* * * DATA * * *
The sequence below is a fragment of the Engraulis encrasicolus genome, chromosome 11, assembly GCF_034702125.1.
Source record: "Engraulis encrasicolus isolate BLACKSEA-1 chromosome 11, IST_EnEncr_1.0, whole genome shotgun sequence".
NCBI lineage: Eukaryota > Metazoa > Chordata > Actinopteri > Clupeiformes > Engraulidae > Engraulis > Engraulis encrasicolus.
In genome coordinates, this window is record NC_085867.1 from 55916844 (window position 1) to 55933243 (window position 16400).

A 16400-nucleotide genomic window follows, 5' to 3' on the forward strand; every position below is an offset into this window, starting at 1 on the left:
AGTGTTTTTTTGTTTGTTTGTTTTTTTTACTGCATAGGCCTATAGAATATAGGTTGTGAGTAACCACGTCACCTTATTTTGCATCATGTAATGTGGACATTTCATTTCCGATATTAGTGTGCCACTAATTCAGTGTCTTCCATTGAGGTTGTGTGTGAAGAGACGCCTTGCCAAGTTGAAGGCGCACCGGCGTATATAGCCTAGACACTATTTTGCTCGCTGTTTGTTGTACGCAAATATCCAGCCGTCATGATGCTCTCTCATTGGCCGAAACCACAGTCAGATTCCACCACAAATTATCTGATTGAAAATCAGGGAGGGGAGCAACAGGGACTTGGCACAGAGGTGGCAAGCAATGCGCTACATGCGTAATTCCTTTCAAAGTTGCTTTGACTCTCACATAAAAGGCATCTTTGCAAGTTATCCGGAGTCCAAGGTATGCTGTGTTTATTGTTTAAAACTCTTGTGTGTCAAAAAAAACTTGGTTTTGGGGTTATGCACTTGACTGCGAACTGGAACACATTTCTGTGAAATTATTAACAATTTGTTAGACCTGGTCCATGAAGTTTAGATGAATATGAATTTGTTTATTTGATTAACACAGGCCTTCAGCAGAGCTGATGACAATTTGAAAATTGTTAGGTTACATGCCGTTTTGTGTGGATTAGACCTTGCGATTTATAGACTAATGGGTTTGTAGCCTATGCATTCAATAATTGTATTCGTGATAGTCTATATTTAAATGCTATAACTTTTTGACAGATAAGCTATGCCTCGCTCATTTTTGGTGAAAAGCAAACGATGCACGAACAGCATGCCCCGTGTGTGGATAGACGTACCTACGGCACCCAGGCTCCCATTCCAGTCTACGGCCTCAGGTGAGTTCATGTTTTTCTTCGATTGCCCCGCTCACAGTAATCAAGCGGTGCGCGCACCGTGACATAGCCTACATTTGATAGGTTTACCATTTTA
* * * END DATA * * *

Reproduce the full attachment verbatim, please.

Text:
The sequence below is a fragment of the Engraulis encrasicolus genome, chromosome 11, assembly GCF_034702125.1.
Source record: "Engraulis encrasicolus isolate BLACKSEA-1 chromosome 11, IST_EnEncr_1.0, whole genome shotgun sequence".
NCBI lineage: Eukaryota > Metazoa > Chordata > Actinopteri > Clupeiformes > Engraulidae > Engraulis > Engraulis encrasicolus.
In genome coordinates, this window is record NC_085867.1 from 55916844 (window position 1) to 55933243 (window position 16400).

A 16400-nucleotide genomic window follows, 5' to 3' on the forward strand; every position below is an offset into this window, starting at 1 on the left:
AGTGTTTTTTTGTTTGTTTGTTTTTTTTACTGCATAGGCCTATAGAATATAGGTTGTGAGTAACCACGTCACCTTATTTTGCATCATGTAATGTGGACATTTCATTTCCGATATTAGTGTGCCACTAATTCAGTGTCTTCCATTGAGGTTGTGTGTGAAGAGACGCCTTGCCAAGTTGAAGGCGCACCGGCGTATATAGCCTAGACACTATTTTGCTCGCTGTTTGTTGTACGCAAATATCCAGCCGTCATGATGCTCTCTCATTGGCCGAAACCACAGTCAGATTCCACCACAAATTATCTGATTGAAAATCAGGGAGGGGAGCAACAGGGACTTGGCACAGAGGTGGCAAGCAATGCGCTACATGCGTAATTCCTTTCAAAGTTGCTTTGACTCTCACATAAAAGGCATCTTTGCAAGTTATCCGGAGTCCAAGGTATGCTGTGTTTATTGTTTAAAACTCTTGTGTGTCAAAAAAAACTTGGTTTTGGGGTTATGCACTTGACTGCGAACTGGAACACATTTCTGTGAAATTATTAACAATTTGTTAGACCTGGTCCATGAAGTTTAGATGAATATGAATTTGTTTATTTGATTAACACAGGCCTTCAGCAGAGCTGATGACAATTTGAAAATTGTTAGGTTACATGCCGTTTTGTGTGGATTAGACCTTGCGATTTATAGACTAATGGGTTTGTAGCCTATGCATTCAATAATTGTATTCGTGATAGTCTATATTTAAATGCTATAACTTTTTGACAGATAAGCTATGCCTCGCTCATTTTTGGTGAAAAGCAAACGATGCACGAACAGCATGCCCCGTGTGTGGATAGACGTACCTACGGCACCCAGGCTCCCATTCCAGTCTACGGCCTCAGGTGAGTTCATGTTTTTCTTCGATTGCCCCGCTCACAGTAATCAAGCGGTGCGCGCACCGTGACATAGCCTACATTTGATAGGTTTACCATTTTA